C&C or Catalina - SailNet Community

   Search Sailnet:

 forums  store  


Quick Menu
Forums           
Articles          
Galleries        
Boat Reviews  
Classifieds     
Search SailNet 
Boat Search (new)

Shop the
SailNet Store
Anchor Locker
Boatbuilding & Repair
Charts
Clothing
Electrical
Electronics
Engine
Hatches and Portlights
Interior And Galley
Maintenance
Marine Electronics
Navigation
Other Items
Plumbing and Pumps
Rigging
Safety
Sailing Hardware
Trailer & Watersports
Clearance Items

Advertise Here






Go Back   SailNet Community > On Board > Boat Review and Purchase Forum
 Not a Member? 


Reply
 
LinkBack Thread Tools
  #1  
Old 01-12-2004
Junior Member
 
Join Date: Jan 2004
Posts: 1
Thanks: 0
Thanked 0 Times in 0 Posts
Rep Power: 0
MarsMachine is on a distinguished road
C&C or Catalina

I am going to buy a new Boat to cruise the NE coast of USA sometime between Sail Expo and early March.

I have been impressed by what I have read about the Catalina 350. It seems like it is a lot of boat for the dollar. They are on hull #230(ish) and the boat was just introduced in 2002.

Now.. I love the look and style of the C&C 110. It is about 25K more than the Catalina. It seems like is just an awsome vessel in so many respects in terms of construction, design and speed.
I am looking for input here although I know that I will end up going with the boat that "grabs" me after it is all said and done.

Thanks
Reply With Quote Quick reply to this message Share with Facebook
  #2  
Old 01-13-2004
Jeff_H's Avatar
Moderator
 
Join Date: Feb 2000
Location: Annapolis, Md
Posts: 6,684
Thanks: 5
Thanked 105 Times in 81 Posts
Rep Power: 10
Jeff_H has a spectacular aura about Jeff_H has a spectacular aura about Jeff_H has a spectacular aura about
C&C or Catalina

These boats are so far apart on the sailing spectrum that I guess I would have to ask,
"How do you plan to use this boat?" and
"How much do you know about sailing?"

The C&C is about as well built a production boat as there is out there right now. It is also a very high performance boat. It is set up so that with a proper sail inventory these boats could sail safely in any conditions that the boat may encounter. These are pretty serious boats. Like most boats designed to sail well, the C&C has comparatively small accomodations for its length but big accomodations for its displacement. They are also quite deep.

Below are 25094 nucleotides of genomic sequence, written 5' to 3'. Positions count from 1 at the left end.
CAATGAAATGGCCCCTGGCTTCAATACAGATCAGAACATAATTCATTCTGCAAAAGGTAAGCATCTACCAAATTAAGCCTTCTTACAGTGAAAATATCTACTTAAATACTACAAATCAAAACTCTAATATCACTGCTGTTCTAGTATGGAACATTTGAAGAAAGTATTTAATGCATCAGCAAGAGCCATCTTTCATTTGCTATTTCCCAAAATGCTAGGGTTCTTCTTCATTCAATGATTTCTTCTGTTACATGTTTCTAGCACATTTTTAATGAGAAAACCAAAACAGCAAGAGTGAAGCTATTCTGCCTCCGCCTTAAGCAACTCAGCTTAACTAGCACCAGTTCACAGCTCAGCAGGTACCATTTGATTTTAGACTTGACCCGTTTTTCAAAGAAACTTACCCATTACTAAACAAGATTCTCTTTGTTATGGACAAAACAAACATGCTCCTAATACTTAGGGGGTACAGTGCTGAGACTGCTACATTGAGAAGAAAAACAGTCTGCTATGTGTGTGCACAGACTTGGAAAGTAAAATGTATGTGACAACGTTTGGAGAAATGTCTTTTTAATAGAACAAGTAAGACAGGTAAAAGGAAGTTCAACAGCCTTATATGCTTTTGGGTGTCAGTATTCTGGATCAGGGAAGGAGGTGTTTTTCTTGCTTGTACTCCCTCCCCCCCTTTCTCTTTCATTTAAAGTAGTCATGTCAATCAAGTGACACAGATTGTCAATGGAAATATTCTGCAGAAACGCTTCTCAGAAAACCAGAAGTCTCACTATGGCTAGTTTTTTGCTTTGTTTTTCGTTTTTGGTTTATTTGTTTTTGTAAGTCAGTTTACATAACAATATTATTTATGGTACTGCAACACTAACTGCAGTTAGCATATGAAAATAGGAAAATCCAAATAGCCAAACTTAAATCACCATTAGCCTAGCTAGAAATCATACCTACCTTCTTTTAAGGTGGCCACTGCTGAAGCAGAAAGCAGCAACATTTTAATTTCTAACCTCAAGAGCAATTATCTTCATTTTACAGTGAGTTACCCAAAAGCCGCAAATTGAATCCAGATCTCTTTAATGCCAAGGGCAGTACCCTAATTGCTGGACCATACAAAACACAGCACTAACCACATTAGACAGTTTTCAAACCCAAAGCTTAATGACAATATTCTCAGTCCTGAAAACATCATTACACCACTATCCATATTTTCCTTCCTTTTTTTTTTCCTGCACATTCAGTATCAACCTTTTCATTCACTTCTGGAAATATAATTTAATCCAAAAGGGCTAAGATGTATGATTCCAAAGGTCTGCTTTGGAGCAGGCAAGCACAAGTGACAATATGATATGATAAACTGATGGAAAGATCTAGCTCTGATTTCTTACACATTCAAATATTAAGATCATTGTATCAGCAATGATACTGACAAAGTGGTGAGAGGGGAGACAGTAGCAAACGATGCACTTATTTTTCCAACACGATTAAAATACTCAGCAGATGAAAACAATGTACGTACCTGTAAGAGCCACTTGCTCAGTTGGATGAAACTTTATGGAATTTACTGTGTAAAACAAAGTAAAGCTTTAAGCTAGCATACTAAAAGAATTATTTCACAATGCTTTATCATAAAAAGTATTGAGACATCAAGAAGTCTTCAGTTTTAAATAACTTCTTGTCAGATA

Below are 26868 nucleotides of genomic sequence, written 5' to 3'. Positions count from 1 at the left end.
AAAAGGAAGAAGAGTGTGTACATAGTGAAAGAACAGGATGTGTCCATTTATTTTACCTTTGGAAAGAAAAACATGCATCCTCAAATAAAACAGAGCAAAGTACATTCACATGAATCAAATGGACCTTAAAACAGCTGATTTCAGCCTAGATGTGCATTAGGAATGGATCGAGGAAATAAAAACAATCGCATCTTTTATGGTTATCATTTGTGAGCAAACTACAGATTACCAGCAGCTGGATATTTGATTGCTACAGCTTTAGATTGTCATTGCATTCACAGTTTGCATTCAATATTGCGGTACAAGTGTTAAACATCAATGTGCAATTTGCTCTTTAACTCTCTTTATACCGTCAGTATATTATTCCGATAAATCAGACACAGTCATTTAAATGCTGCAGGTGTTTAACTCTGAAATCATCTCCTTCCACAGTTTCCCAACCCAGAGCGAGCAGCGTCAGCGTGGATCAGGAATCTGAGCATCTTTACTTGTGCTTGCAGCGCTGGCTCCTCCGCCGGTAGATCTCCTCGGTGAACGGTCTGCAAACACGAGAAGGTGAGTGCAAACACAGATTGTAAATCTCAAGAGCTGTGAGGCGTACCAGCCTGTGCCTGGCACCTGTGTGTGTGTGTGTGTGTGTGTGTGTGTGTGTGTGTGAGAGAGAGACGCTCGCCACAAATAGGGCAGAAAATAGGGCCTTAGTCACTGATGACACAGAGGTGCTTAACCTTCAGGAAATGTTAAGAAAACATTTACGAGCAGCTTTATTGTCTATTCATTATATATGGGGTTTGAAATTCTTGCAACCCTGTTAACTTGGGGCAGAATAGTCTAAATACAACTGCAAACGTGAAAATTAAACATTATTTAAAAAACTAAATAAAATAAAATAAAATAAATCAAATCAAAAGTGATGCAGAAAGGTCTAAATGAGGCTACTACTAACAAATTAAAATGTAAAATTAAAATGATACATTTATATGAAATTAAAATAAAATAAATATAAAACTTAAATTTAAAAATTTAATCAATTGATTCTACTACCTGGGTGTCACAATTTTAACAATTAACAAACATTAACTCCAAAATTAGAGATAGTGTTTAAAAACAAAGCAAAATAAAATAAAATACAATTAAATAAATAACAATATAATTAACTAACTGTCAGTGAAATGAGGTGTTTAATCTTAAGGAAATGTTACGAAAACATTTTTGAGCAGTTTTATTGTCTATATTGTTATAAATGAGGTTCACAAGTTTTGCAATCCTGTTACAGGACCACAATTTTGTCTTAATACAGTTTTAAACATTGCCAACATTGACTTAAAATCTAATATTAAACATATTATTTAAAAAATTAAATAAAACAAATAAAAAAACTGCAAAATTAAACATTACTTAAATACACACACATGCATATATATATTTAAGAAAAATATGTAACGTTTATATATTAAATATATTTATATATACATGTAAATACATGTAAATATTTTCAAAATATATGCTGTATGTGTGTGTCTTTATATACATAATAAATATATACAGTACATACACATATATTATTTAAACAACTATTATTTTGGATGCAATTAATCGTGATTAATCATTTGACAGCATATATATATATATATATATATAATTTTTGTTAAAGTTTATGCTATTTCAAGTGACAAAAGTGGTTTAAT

The Catalina 350 is designed to do two things be cheap and offer a lot of room. All else is secondary. For marina hopping on Long Island Sound they are Okay. For making a jump out and around Cape Ann beating in a blow, they are not a very good choice.

I would also suggest that you look at the Beneteau First 36.7. These boats offer the sailing ability of the C&C nut with much better ventilation, should be easier to handle by a couple than either boat, offer a better build quality than the Catalina and are closer to the price of the Catalina than the C&C.

Respectfully,
Jeff
Reply With Quote Quick reply to this message Share with Facebook
  #3  
Old 01-13-2004
Member
 
Join Date: Nov 2001
Posts: 94
Thanks: 0
Thanked 0 Times in 0 Posts
Rep Power: 14
doubleplay is on a distinguished road
C&C or Catalina

To start with C&C 110 is not 25K but close to 50K more expensive than Catalina 350 given the fact that they are both new and similarly equipped.
Jeff already explained the differences between the two boats but if you are looking for a performance cruiser you can not go wrong with brands like C&C,Beneteau First series,Dehler,etc...
Good Luck
Reply With Quote Quick reply to this message Share with Facebook
  #4  
Old 01-13-2004
Junior Member
 
Join Date: Jan 2004
Posts: 4
Thanks: 0
Thanked 0 Times in 0 Posts
Rep Power: 0
Debonair is on a distinguished road
C&C or Catalina

Not even a close call, the Tartan 3500 or C&C 110 are the best! Full disclosure I bought a new Tartan 3500 last fall from LI yachts after looking at other production boats. worth every extra penny. The epoxy hull,15 year warranty,great speed and looks.
Reply With Quote Quick reply to this message Share with Facebook
  #5  
Old 01-13-2004
Junior Member
 
Join Date: May 2003
Posts: 29
Thanks: 0
Thanked 0 Times in 0 Posts
Rep Power: 0
Sailor-man is on a distinguished road
C&C or Catalina